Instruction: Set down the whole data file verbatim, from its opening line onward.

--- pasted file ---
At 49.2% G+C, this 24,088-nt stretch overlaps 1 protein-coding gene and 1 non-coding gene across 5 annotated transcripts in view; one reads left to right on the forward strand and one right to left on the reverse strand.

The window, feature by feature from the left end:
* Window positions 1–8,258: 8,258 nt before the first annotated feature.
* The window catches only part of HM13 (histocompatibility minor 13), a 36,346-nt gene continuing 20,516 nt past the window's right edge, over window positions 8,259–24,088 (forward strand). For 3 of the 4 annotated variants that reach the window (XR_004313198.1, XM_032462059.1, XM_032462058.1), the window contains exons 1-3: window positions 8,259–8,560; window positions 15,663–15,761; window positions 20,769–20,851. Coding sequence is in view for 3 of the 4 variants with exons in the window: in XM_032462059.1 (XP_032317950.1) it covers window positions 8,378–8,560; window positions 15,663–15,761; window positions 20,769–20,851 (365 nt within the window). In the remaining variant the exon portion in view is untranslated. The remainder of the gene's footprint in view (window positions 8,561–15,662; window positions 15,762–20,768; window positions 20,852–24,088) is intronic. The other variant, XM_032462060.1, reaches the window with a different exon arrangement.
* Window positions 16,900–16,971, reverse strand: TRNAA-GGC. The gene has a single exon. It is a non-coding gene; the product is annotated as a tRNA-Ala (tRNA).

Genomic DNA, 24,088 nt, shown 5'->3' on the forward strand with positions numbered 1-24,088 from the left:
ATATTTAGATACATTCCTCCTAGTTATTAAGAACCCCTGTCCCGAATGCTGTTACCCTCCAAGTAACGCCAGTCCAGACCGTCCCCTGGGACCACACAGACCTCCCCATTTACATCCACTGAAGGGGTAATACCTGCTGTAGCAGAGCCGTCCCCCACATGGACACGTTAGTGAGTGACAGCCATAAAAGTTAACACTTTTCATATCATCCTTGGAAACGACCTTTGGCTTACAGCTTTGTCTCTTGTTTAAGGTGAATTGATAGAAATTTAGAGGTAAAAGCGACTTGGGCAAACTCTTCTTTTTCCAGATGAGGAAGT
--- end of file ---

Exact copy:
At 49.2% G+C, this 24,088-nt stretch overlaps 1 protein-coding gene and 1 non-coding gene across 5 annotated transcripts in view; one reads left to right on the forward strand and one right to left on the reverse strand.

The window, feature by feature from the left end:
* Window positions 1–8,258: 8,258 nt before the first annotated feature.
* The window catches only part of HM13 (histocompatibility minor 13), a 36,346-nt gene continuing 20,516 nt past the window's right edge, over window positions 8,259–24,088 (forward strand). For 3 of the 4 annotated variants that reach the window (XR_004313198.1, XM_032462059.1, XM_032462058.1), the window contains exons 1-3: window positions 8,259–8,560; window positions 15,663–15,761; window positions 20,769–20,851. Coding sequence is in view for 3 of the 4 variants with exons in the window: in XM_032462059.1 (XP_032317950.1) it covers window positions 8,378–8,560; window positions 15,663–15,761; window positions 20,769–20,851 (365 nt within the window). In the remaining variant the exon portion in view is untranslated. The remainder of the gene's footprint in view (window positions 8,561–15,662; window positions 15,762–20,768; window positions 20,852–24,088) is intronic. The other variant, XM_032462060.1, reaches the window with a different exon arrangement.
* Window positions 16,900–16,971, reverse strand: TRNAA-GGC. The gene has a single exon. It is a non-coding gene; the product is annotated as a tRNA-Ala (tRNA).

Genomic DNA, 24,088 nt, shown 5'->3' on the forward strand with positions numbered 1-24,088 from the left:
ATATTTAGATACATTCCTCCTAGTTATTAAGAACCCCTGTCCCGAATGCTGTTACCCTCCAAGTAACGCCAGTCCAGACCGTCCCCTGGGACCACACAGACCTCCCCATTTACATCCACTGAAGGGGTAATACCTGCTGTAGCAGAGCCGTCCCCCACATGGACACGTTAGTGAGTGACAGCCATAAAAGTTAACACTTTTCATATCATCCTTGGAAACGACCTTTGGCTTACAGCTTTGTCTCTTGTTTAAGGTGAATTGATAGAAATTTAGAGGTAAAAGCGACTTGGGCAAACTCTTCTTTTTCCAGATGAGGAAGT